Egg Hop­pers

Travel Bulletin - - FOOD & WINE TRAVEL -

Th­ese bowl-shaped pan­cakes made from a mix­ture of fer­mented rice flour, co­conut milk and co­conut wa­ter are a break­fast sta­ple in Sri Lanka. At each ho­tel and re­sort I stayed in through­out the is­land, my first move at break­fast was to join the ‘hopper line’. It’s fas­ci­nat­ing just watch­ing the lo­cal chefs ex­pertly la­dle the bat­ter into a small pur­posedesigned wok, swirling it to coat the sides of the pan be­fore a fresh egg is cracked in the cen­tre. The lid is then briefly placed over the top to lightly steam the hopper. Then it emerges, crispy around the edges, thicker at the base with a runny egg yolk in the cen­tre. To tie the whole dish to­gether a sam­bal of onions, chilies, lemon juice and salt is sprin­kled over the top as a flavour­some gar­nish. They can also be served plain or with a range of dif­fer­ent top­pings such as dessert hop­pers filled with fresh buf­falo curd and trea­cle.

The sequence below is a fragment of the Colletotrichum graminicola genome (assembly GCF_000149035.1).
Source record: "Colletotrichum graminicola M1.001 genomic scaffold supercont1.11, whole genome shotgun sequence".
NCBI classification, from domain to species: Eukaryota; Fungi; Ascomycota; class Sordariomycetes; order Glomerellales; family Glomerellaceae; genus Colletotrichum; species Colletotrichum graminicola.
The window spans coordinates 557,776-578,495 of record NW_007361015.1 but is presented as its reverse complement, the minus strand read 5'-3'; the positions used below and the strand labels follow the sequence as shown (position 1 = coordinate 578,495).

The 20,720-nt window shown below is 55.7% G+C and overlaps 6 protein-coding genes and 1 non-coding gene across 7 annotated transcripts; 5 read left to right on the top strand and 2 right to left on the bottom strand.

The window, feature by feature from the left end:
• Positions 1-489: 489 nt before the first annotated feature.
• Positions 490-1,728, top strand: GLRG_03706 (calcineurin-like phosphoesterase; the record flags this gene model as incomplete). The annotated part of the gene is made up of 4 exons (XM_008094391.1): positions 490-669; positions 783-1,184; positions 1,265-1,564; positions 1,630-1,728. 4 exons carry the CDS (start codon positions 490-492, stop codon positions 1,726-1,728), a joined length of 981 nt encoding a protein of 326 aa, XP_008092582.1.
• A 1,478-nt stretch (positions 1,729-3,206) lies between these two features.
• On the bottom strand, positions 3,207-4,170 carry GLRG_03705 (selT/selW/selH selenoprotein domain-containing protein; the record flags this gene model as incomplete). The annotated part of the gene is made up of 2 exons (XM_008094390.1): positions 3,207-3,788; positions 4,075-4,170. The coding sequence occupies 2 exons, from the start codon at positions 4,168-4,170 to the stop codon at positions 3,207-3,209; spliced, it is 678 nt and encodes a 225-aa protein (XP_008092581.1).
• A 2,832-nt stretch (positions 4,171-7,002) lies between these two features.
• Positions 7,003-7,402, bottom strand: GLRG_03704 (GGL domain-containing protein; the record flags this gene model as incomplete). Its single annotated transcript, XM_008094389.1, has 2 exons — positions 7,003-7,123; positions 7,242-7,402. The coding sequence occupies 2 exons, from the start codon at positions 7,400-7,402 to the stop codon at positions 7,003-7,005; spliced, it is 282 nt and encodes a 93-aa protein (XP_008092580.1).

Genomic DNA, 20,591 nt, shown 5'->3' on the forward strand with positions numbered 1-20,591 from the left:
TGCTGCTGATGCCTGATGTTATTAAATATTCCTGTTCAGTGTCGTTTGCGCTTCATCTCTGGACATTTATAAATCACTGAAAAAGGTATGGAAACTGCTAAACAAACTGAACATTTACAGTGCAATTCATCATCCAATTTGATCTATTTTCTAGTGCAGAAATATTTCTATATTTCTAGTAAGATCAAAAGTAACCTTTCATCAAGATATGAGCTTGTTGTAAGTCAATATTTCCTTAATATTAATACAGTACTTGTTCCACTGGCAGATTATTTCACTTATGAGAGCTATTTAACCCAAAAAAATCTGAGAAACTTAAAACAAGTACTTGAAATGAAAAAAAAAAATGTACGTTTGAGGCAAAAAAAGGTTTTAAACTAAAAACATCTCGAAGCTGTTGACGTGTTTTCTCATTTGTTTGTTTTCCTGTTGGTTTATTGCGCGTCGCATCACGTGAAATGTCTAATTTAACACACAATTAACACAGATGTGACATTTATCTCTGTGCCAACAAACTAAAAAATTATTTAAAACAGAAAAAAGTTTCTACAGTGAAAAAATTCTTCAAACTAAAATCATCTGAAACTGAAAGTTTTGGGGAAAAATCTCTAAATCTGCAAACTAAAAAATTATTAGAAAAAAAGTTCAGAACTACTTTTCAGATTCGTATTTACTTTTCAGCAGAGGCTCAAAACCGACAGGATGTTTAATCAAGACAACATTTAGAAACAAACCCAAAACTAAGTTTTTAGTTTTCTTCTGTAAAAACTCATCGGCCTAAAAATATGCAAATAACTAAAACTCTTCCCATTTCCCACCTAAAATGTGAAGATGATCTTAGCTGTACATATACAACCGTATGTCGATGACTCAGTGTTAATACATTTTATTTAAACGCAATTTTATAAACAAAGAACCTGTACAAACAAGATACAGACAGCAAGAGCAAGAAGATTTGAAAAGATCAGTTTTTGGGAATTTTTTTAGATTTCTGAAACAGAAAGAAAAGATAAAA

For break­fast by the trop­i­cal coast­line in Galle. shaped wedges of pressed rice soaked in co­conut milk are of­ten one of the first solid foods fed to ba­bies. It is a sta­ple dish at ma­jor cer­e­mo­nial oc­ca­sions like wed­ding cer­e­monies, New Year’s Eve and re­li­gious fes­ti­vals. Kiri­bath can be eaten any time of the day from break­fast buf­fets ac­com­pa­nied with sam­bal and cur­ries to dessert time dished up with jag­gery or de­li­cious trop­i­cal ba­nanas. At a tra­di­tional Sri Lankan celebration, such as Sin­halese New Year.

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